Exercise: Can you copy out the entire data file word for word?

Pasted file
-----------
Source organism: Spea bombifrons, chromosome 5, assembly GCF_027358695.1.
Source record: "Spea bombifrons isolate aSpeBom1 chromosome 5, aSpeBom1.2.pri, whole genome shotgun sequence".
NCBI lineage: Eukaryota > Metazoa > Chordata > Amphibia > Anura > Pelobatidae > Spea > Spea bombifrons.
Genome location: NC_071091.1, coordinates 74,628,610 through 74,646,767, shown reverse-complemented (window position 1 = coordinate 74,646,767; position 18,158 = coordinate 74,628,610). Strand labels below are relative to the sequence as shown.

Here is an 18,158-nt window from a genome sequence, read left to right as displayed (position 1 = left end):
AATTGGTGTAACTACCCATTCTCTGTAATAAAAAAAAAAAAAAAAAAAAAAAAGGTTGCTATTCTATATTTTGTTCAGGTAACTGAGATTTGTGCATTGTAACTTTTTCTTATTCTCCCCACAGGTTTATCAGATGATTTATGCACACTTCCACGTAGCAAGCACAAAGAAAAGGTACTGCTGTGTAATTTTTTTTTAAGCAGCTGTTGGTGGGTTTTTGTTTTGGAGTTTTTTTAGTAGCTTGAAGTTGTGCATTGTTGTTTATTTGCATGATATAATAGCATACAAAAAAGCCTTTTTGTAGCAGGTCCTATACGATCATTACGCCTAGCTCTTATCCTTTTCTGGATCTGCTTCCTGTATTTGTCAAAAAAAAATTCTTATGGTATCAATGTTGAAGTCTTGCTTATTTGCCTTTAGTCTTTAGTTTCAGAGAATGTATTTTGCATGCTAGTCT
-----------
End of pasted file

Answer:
Source organism: Spea bombifrons, chromosome 5, assembly GCF_027358695.1.
Source record: "Spea bombifrons isolate aSpeBom1 chromosome 5, aSpeBom1.2.pri, whole genome shotgun sequence".
NCBI lineage: Eukaryota > Metazoa > Chordata > Amphibia > Anura > Pelobatidae > Spea > Spea bombifrons.
Genome location: NC_071091.1, coordinates 74,628,610 through 74,646,767, shown reverse-complemented (window position 1 = coordinate 74,646,767; position 18,158 = coordinate 74,628,610). Strand labels below are relative to the sequence as shown.

Here is an 18,158-nt window from a genome sequence, read left to right as displayed (position 1 = left end):
AATTGGTGTAACTACCCATTCTCTGTAATAAAAAAAAAAAAAAAAAAAAAAAAGGTTGCTATTCTATATTTTGTTCAGGTAACTGAGATTTGTGCATTGTAACTTTTTCTTATTCTCCCCACAGGTTTATCAGATGATTTATGCACACTTCCACGTAGCAAGCACAAAGAAAAGGTACTGCTGTGTAATTTTTTTTTAAGCAGCTGTTGGTGGGTTTTTGTTTTGGAGTTTTTTTAGTAGCTTGAAGTTGTGCATTGTTGTTTATTTGCATGATATAATAGCATACAAAAAAGCCTTTTTGTAGCAGGTCCTATACGATCATTACGCCTAGCTCTTATCCTTTTCTGGATCTGCTTCCTGTATTTGTCAAAAAAAAATTCTTATGGTATCAATGTTGAAGTCTTGCTTATTTGCCTTTAGTCTTTAGTTTCAGAGAATGTATTTTGCATGCTAGTCT